Earlier this Spring, our staff was contacted by two humanitarian aid workers who were furloughed from serving and living among refugees in Europe and the Middle East due to the COVID-19 global pandemic. These two women have spent most of the past decade working in Greece and Northern Afghanistan with Afghan and Kurdish women. They contacted Arrive Ministries to ask how they could serve with us while they await the “all-clear” to return overseas.

These women have a wealth of experience, and because our typical connections between volunteers and our refugee-background neighbors looks different during this COVID-19 season, we embraced the opportunity for training.

This summer we were thrilled to offer three Afghan culture trainings online led by these knowledgeable women, who so clearly have a heart and desire to share the love of Christ with these special Afghan people.

We invited our volunteers who are walking alongside Afghan neighbors as part of a church team or providing ELL support through our Afghan Women tutoring program. We had 22 volunteers and 10 staff learn valuable aspects of culture, hospitality, and etiquette.


Questions included:

Can you explain the “rule of threes”?

“In Afghanistan, hospitality is such a huge part of culture. If you receive an invitation to join someone in their home, it might be a courtesy invite. It is likely you will receive a second and a third invitation. The rule is that when you’ve heard them ask three times, it is a serious invitation and you should take their word for it.”


How can we share the love of Jesus with families who don’t speak the same language?

“There is so much power in praying for people and making prayer part of your interactions by simply asking ‘can I pray for you?’ or ‘can I pray for you right now?’ In Afghan culture, there is no separation between public life and spiritual life, and they anticipate the same to be true here. It would be unusual if it wasn’t that way.”


How can I continue building relationship with women?

“Women sit at home and wait for guests to come. This was the case for them in Afghanistan, and is likely the case for them in the U.S. The people they see and places they go are limited. The currency of relationship for Afghan women is time…sometimes quantity over quality. Just be with them.”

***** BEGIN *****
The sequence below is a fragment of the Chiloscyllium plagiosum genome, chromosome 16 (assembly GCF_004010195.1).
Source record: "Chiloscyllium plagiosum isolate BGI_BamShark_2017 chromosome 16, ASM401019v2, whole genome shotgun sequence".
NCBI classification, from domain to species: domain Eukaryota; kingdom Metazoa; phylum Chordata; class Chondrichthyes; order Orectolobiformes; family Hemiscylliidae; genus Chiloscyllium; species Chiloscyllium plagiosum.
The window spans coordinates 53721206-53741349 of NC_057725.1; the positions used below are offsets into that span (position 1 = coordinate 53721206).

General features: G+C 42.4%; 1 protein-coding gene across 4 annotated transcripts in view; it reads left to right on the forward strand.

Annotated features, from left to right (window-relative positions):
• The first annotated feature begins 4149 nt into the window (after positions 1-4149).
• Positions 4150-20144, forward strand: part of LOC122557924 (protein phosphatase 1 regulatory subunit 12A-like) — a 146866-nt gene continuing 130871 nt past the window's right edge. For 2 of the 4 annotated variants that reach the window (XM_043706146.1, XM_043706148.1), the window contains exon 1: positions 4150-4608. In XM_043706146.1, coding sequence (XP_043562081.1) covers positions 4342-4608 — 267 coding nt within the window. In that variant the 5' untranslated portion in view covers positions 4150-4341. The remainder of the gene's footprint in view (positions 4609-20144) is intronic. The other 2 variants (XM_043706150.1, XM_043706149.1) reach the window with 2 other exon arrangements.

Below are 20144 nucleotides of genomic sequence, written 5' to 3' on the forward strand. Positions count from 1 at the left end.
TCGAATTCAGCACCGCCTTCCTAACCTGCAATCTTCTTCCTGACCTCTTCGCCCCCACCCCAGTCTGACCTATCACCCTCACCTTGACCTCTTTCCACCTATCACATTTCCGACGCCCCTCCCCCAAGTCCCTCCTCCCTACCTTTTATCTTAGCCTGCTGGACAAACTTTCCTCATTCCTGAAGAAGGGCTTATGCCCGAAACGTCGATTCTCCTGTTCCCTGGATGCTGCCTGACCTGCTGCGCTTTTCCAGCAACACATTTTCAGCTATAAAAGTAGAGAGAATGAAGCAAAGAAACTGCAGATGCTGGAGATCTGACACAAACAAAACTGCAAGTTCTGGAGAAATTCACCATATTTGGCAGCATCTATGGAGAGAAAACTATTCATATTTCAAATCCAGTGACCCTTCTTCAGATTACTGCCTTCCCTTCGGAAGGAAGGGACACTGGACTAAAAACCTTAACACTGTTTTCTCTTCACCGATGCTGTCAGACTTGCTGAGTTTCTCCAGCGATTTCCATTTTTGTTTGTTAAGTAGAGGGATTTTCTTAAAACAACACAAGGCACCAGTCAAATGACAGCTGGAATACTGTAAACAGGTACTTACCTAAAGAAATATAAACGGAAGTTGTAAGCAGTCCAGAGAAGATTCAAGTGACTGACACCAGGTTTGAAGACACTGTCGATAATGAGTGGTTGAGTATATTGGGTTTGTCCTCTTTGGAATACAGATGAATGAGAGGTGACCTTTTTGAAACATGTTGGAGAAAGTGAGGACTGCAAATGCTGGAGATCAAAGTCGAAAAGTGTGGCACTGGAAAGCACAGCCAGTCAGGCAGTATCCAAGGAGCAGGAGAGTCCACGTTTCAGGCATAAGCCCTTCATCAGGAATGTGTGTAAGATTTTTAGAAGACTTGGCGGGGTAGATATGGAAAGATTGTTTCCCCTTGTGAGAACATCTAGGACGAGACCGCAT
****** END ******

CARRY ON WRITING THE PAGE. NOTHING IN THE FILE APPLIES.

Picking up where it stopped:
I want to have my Afghan friends over to my house. Should I have the men and women sit and eat in separate rooms like when I visit their home? Or should I encourage them to adopt our western culture social norms?

“Maybe you could invite them to have dinner altogether and then have a natural separation of men and women for tea time or dessert.”

“Inviting Afghans into your home is very significant. There is a phrase in Dari ‘raft oh amad’ which is translated ‘coming and going.’ It is not until you have ‘coming and going’ – where they are coming to your home and you are going to theirs’ – that you have true friendship. It goes a long way in the relationship and they will be telling their families back home about your visits and hospitality.”


One participant told us her big takeaway from these training was learning the phrase “coming and going” or in Dari “Raft oh Amad”: “My understanding is that it means that you have a friendship in which you share life with one another, you visit one another, check in on one another, give to and receive from one another. We could say, if you have “Raft of Amad” with someone you have a meaningful friendship. I love that! I think it speaks so well to my experiences with our Afghan friends and really to most of the refugee/immigrant cultures I have been in relationship with over the years. It expresses so simply what it means to truly be in a relationship. In our context, it can be a challenge to feel like we can and should only give but having “coming and going” with someone shows that each is valued highly. It is so wonderful to receive the sweet friendship and trust of these dear ones that the Lord has gifted us with and to know that they feel loved by the simple act of our coming and going.”


We are blessed to have many Afghan families as neighbors. This past year, Arrive Ministries welcomed 35 Afghans, one of the largest nationalities we’ve resettled. As we fulfill our mission to live out God’s command to welcome refugees and immigrants, we embrace learning from each other as case manager/client, tutor/student, or simply friends. 


Resources shared at the training: